“You can earn a point if at least 30 percent of your annual purchases by cost meet LEED’s green criteria,” says Opitz.

Or a facility might opt to purchase green equipment for LEED-EBOM credit. For instance, they may purchase vacuums certified by the Carpet and Rug Institute’s (CRI’s) Green Label program or green carpet extractors certified by the CRI’s Seal of Approval program. Other ergonomic, low-decibel, battery-powered or high-efficiency equipment might also qualify.

Custodial departments can also help obtain LEED-EBOM points by implementing entry mats and reducing tracked-ion contaminants, or developing and maintaining a pest management program.

However, says Opitz, these credits are optional. Facility managers can pick and choose which recommendations to tackle and as long as the facility racks up enough points, they’ll attain certification.

“It’s intended to be flexible since it’s a voluntary program,” he explains.

But there is one specific requirement that all LEED-EBOM certification efforts must fulfill. The IEQ portion requires facilities to craft a green cleaning policy that addresses things such as making sure cleaning care products have specific third-party certification; cleaning equipment meets green criteria; and safe handling procedures are set for chemical storage and handling.

A Seat at the Table

Whatever LEED-EBOM credits facility managers opt to pursue, it’s important to involve the custodial staff if credits fall under custodial responsibility.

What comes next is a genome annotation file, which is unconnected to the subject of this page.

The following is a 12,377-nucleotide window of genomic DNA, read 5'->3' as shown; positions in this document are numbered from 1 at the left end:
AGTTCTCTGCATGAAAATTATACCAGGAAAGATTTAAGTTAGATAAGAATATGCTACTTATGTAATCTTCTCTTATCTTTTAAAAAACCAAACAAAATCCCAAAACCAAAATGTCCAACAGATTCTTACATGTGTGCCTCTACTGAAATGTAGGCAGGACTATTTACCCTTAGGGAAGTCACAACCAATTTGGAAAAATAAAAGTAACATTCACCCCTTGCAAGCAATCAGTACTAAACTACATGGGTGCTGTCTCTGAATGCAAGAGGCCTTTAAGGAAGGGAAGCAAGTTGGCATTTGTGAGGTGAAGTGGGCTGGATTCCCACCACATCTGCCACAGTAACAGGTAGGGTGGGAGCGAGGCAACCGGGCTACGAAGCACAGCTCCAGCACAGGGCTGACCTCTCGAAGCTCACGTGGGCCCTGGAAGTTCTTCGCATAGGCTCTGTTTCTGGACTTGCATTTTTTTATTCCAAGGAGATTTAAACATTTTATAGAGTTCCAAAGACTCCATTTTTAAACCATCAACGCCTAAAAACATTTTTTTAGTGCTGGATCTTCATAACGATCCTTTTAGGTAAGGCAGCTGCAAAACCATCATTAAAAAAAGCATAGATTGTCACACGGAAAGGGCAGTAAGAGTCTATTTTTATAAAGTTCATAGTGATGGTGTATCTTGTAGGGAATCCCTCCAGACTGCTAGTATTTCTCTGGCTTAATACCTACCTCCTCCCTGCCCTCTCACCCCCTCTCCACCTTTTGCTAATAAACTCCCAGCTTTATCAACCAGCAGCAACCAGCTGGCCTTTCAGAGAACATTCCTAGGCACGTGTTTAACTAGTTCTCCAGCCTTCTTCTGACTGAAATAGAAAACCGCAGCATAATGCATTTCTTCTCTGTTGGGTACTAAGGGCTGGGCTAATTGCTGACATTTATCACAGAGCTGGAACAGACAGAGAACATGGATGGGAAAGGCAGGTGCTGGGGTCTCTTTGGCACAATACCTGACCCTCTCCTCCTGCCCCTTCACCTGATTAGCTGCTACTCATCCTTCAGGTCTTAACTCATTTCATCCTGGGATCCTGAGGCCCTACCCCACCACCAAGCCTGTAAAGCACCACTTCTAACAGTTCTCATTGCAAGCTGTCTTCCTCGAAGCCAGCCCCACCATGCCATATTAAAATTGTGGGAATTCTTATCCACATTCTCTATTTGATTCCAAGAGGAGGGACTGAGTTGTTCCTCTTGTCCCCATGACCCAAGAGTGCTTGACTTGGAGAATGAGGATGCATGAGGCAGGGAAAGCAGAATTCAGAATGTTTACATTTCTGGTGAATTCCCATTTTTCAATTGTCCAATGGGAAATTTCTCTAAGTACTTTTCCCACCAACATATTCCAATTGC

“The earlier custodians are involved, the more efficient it is to get things done,” says Steve Ashkin, president of The Ashkin Group, LLC. “Depending on what services the in-house custodial department is doing — landscaping, cleaning outside the building, recycling in addition to typical janitorial work — they can deliver approximately 10 [cleaning and maintenance] points toward certification.”

Facility managers need to make sure all main stakeholders in the building, including the custodial staff, have a seat at the LEED certification table.

“Any effort to improve the performance of a building is a team exercise,” Opitz says. “It requires collaboration and teamwork.”

The voice of custodial managers and employees must be heard for two primary reasons, he says.
1) These professionals will help the LEED-EBOM team figure out the smartest and most appropriate ways to transition to green cleaning.
2) It increases buy-in among the custodial staff. “The only way to make sure that this isn’t just a paper exercise, but one that will persist over time, is to convince everyone that this is the right thing to do and the best way to do it,” he says, noting this can be difficult if stakeholders do not have input during the planning phases.

Once a building attains certification, adds Easton, it’s of utmost importance to continue involvement of the custodial crew.

“Custodians are on-site every day and they have a lot of expertise in their field,” she says. “They can tell you what’s working, what’s not and what needs to change.”

Ronnie Garrett is a freelance writer based in Fort Atkinson, Wis.